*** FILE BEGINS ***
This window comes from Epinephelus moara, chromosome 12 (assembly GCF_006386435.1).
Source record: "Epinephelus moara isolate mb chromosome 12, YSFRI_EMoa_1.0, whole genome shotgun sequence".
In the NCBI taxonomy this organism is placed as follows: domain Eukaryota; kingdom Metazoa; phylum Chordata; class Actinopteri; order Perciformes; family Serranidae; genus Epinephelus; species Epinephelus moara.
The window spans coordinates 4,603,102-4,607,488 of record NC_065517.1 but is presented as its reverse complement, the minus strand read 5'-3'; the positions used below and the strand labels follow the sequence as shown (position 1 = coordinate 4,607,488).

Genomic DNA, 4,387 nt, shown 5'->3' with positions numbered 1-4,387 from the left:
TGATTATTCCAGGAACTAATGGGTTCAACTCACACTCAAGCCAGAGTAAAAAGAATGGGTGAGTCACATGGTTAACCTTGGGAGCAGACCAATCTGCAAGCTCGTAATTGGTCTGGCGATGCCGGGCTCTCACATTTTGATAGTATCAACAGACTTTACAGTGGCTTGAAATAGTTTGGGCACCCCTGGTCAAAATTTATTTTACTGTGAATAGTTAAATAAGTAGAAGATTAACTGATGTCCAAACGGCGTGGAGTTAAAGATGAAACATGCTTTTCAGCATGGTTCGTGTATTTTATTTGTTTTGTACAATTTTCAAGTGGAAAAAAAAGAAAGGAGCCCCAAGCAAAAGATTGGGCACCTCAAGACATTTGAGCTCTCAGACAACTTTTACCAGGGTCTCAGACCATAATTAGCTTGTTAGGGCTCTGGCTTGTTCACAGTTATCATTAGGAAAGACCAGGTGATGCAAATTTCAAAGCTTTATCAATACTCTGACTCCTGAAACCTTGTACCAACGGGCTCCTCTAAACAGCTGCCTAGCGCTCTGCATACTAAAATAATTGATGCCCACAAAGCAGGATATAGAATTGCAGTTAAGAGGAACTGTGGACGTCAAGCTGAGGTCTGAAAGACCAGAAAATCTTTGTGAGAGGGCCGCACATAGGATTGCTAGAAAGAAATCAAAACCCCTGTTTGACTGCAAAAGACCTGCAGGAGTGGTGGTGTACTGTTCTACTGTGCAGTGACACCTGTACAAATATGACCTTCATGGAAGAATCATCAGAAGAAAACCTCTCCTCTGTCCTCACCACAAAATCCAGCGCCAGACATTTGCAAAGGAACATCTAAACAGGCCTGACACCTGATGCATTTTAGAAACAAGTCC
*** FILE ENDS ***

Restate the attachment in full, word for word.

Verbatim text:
This window comes from Epinephelus moara, chromosome 12 (assembly GCF_006386435.1).
Source record: "Epinephelus moara isolate mb chromosome 12, YSFRI_EMoa_1.0, whole genome shotgun sequence".
In the NCBI taxonomy this organism is placed as follows: domain Eukaryota; kingdom Metazoa; phylum Chordata; class Actinopteri; order Perciformes; family Serranidae; genus Epinephelus; species Epinephelus moara.
The window spans coordinates 4,603,102-4,607,488 of record NC_065517.1 but is presented as its reverse complement, the minus strand read 5'-3'; the positions used below and the strand labels follow the sequence as shown (position 1 = coordinate 4,607,488).

Genomic DNA, 4,387 nt, shown 5'->3' with positions numbered 1-4,387 from the left:
TGATTATTCCAGGAACTAATGGGTTCAACTCACACTCAAGCCAGAGTAAAAAGAATGGGTGAGTCACATGGTTAACCTTGGGAGCAGACCAATCTGCAAGCTCGTAATTGGTCTGGCGATGCCGGGCTCTCACATTTTGATAGTATCAACAGACTTTACAGTGGCTTGAAATAGTTTGGGCACCCCTGGTCAAAATTTATTTTACTGTGAATAGTTAAATAAGTAGAAGATTAACTGATGTCCAAACGGCGTGGAGTTAAAGATGAAACATGCTTTTCAGCATGGTTCGTGTATTTTATTTGTTTTGTACAATTTTCAAGTGGAAAAAAAAGAAAGGAGCCCCAAGCAAAAGATTGGGCACCTCAAGACATTTGAGCTCTCAGACAACTTTTACCAGGGTCTCAGACCATAATTAGCTTGTTAGGGCTCTGGCTTGTTCACAGTTATCATTAGGAAAGACCAGGTGATGCAAATTTCAAAGCTTTATCAATACTCTGACTCCTGAAACCTTGTACCAACGGGCTCCTCTAAACAGCTGCCTAGCGCTCTGCATACTAAAATAATTGATGCCCACAAAGCAGGATATAGAATTGCAGTTAAGAGGAACTGTGGACGTCAAGCTGAGGTCTGAAAGACCAGAAAATCTTTGTGAGAGGGCCGCACATAGGATTGCTAGAAAGAAATCAAAACCCCTGTTTGACTGCAAAAGACCTGCAGGAGTGGTGGTGTACTGTTCTACTGTGCAGTGACACCTGTACAAATATGACCTTCATGGAAGAATCATCAGAAGAAAACCTCTCCTCTGTCCTCACCACAAAATCCAGCGCCAGACATTTGCAAAGGAACATCTAAACAGGCCTGACACCTGATGCATTTTAGAAACAAGTCC